Hospital to test medication text reminders for teenage transplant patients

We all know teens love to text and we've seen the studies showing text reminders help boost medication adherence in some adolescent and adult populations, but what if it's for a serious condition that requires constant monitoring such as follow-up care for heart transplant recipients?

That's what researchers at New York-Presbyterian/Morgan Stanley Children's Hospital will try to find out during a year-long study with teenage patients who must take immunosuppressant drugs every day for the rest of their lives to prevent rejection of the transplanted heart. The hospital is teaming up with New Jersey mobile healthcare company CareSpeak Communications to send medication reminder messages to the cell phones of teenage patients and their caregivers and, hopefully, receive confirmation texts in return.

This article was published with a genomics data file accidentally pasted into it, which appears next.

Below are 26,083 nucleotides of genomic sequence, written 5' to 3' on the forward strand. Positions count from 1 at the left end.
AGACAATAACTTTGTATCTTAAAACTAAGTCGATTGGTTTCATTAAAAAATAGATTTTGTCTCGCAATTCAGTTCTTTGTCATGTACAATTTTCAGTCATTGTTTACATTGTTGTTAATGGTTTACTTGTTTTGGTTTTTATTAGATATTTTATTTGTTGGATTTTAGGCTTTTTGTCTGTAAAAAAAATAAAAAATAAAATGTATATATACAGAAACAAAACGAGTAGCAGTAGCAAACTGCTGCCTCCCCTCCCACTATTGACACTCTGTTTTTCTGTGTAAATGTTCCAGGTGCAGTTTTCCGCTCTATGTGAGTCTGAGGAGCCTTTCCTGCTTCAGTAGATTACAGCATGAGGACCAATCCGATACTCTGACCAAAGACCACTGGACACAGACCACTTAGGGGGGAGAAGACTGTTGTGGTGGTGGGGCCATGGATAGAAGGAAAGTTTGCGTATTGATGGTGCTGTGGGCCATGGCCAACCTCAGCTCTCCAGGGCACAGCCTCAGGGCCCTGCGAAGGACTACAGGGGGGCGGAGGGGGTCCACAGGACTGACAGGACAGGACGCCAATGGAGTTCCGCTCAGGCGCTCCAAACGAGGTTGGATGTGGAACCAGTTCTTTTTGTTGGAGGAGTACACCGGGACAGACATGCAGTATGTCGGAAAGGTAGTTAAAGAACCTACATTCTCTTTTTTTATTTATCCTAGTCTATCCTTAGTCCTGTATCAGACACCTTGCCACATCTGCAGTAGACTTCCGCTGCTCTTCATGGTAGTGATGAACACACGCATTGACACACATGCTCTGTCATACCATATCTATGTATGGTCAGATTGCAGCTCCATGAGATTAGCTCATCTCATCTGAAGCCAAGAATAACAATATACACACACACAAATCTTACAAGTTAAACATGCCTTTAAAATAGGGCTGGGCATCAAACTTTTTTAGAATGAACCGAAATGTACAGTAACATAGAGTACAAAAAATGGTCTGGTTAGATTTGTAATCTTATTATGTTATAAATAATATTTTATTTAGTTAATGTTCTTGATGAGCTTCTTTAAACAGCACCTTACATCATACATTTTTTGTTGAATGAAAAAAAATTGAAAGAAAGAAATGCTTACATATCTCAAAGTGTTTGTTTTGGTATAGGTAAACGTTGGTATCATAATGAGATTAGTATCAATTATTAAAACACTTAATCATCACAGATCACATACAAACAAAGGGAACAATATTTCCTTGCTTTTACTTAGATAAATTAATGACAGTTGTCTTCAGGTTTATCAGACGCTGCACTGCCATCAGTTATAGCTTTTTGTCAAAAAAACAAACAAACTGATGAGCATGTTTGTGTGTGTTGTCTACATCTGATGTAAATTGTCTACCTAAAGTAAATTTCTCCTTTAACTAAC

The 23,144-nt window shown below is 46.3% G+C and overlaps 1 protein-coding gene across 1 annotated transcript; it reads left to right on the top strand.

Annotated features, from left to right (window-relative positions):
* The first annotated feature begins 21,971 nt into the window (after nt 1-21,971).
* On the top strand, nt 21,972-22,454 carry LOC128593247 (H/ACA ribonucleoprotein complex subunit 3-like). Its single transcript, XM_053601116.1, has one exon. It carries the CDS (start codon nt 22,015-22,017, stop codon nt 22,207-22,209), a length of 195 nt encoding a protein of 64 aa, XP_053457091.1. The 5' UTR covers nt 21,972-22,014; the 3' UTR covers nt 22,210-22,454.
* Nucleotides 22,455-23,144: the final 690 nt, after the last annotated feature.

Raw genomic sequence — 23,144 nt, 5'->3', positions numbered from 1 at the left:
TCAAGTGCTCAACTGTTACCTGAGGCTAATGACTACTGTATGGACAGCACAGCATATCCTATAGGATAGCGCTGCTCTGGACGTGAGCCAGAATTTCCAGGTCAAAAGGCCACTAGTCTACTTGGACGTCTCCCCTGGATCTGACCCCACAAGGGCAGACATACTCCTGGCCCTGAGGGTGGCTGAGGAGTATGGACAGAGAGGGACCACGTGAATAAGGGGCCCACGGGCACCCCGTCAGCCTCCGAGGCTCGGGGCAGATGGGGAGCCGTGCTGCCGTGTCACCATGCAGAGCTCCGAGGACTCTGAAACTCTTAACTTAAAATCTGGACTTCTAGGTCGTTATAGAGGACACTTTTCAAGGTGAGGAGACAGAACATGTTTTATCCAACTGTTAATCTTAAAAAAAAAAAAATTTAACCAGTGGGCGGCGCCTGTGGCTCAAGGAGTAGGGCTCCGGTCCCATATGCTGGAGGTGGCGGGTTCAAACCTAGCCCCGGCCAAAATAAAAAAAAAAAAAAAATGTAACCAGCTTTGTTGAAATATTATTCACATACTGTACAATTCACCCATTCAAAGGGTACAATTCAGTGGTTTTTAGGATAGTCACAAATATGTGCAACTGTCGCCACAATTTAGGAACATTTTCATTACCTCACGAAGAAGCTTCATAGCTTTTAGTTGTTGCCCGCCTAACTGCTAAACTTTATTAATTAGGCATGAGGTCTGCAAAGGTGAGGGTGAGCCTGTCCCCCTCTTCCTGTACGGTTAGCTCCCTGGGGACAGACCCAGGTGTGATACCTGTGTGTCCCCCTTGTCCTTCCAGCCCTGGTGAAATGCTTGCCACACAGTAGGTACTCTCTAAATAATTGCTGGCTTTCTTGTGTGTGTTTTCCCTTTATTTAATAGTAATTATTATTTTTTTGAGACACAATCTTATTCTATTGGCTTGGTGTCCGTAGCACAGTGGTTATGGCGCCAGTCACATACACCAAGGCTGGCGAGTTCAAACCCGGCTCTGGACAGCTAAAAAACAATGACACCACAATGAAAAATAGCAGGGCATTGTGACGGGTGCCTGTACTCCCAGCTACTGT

As Healthcare IT News reports, literature published in the journal Pediatric Transplantation identifies medication nonadherence as the No. 1 reason long-term transplant patients reject transplanted organs and says adolescents have the highest risk of failure. "Studies have shown that more than half of all teenage liver transplant recipients are non-adherent, and they are four times more likely than adult patients to take their medications at the wrong time or to forget to take them at all," according to Healthcare IT News.

The Manhattan hospital will send out messages such as, "Joe it's 8:15am, time to take 1 pill Prograf 1mg. Press REPLY, enter CARE 1 and press SEND." If the patient or caregiver doesn't respond within a pre-set length of time, the system will send "escalation" alerts to as many as two caregivers, or someone involved in the program will personally call the patient's cell phone. CareSpeak provides a portal for physicians and nurses to monitor patient compliance and the frequency of escalation messages.

To learn more:
- take a look at this Healthcare IT News story